Tax rises or spending cuts are needed to avoid an “unsustainable” public debt burden, the UK’s fiscal watchdog has warned.
The Office for Budget Responsibility (OBR) said the government faces a debt burden three times more than its current level due to increasing costs from an ageing population and falling future tax revenues from motor fuel.
Debt is on course to reach almost 320% of GDP in 50 years’ time – up from 96% currently – if successive governments do not tighten fiscal policy, the agency said.
It is forecast to rise to more than 100% of GDP in 30 years.
Bringing debt back to 75% of GDP – the level at which it stabilised in the government’s pre-pandemic budget – “would need taxes to rise, spending to fall, or a combination of both”, the OBR said.
This would require curbs of 1.5% of GDP – £37bn a year in today’s terms – at the beginning of each decade over the next 50 years, it added.
Public sector debt, excluding public sector banks, was £2.3trn at the end of March 2022 – or around 96.2% of GDP – an increase of £209.4bn or 2.3 percentage points of GDP compared with March 2021, according to the ONS. It has reached levels not seen since the early 1960s.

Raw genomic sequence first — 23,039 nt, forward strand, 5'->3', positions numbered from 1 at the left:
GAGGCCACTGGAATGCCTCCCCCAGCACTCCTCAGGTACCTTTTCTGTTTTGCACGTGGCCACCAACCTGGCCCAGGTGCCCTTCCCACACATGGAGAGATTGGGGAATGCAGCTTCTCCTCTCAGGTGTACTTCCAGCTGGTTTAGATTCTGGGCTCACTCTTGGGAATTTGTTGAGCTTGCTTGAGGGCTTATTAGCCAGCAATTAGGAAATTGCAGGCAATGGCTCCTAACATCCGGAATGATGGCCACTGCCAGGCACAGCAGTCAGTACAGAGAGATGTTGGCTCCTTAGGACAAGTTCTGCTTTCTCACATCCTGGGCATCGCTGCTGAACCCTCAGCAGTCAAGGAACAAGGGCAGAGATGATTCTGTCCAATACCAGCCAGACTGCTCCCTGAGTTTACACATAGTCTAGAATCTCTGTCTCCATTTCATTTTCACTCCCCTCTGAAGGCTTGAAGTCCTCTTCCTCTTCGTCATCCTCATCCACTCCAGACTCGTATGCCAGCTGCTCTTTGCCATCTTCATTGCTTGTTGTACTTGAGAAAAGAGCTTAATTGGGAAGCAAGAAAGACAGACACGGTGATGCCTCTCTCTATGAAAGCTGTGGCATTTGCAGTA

“The pressures of an ageing population on spending and the loss of existing motoring taxes in a decarbonising economy leaves public debt on an unsustainable path in the long term,” the OBR said.
The government is set to lose a huge source of tax revenue as it moves to ban the sale of new petrol and diesel-powered cars from 2030.
The UK’s ageing population brings with it added healthcare, pensions, and social care costs.
The OBR also said the government has so far spent as much this year to help households with the cost of living crisis – 1.25% of GDP – as it did to support the economy during the financial crisis.
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Public debt is now more than double the amount the OBR had expected it to be 20 years ago.
The OBR said risks to public finances include rising inflation, which could tip the economy into recession, “continued uncertainty about our future trading relationship with the EU” and a resurgence of COVID cases.
Other factors are rising interest rates and growing geopolitical tensions, which are exemplified by Russia’s war in Ukraine and have manifested in trade barriers between countries.
The government spent £7.6bn on interest payments to service its debt in May, far above the £5.1bn predicted by the OBR.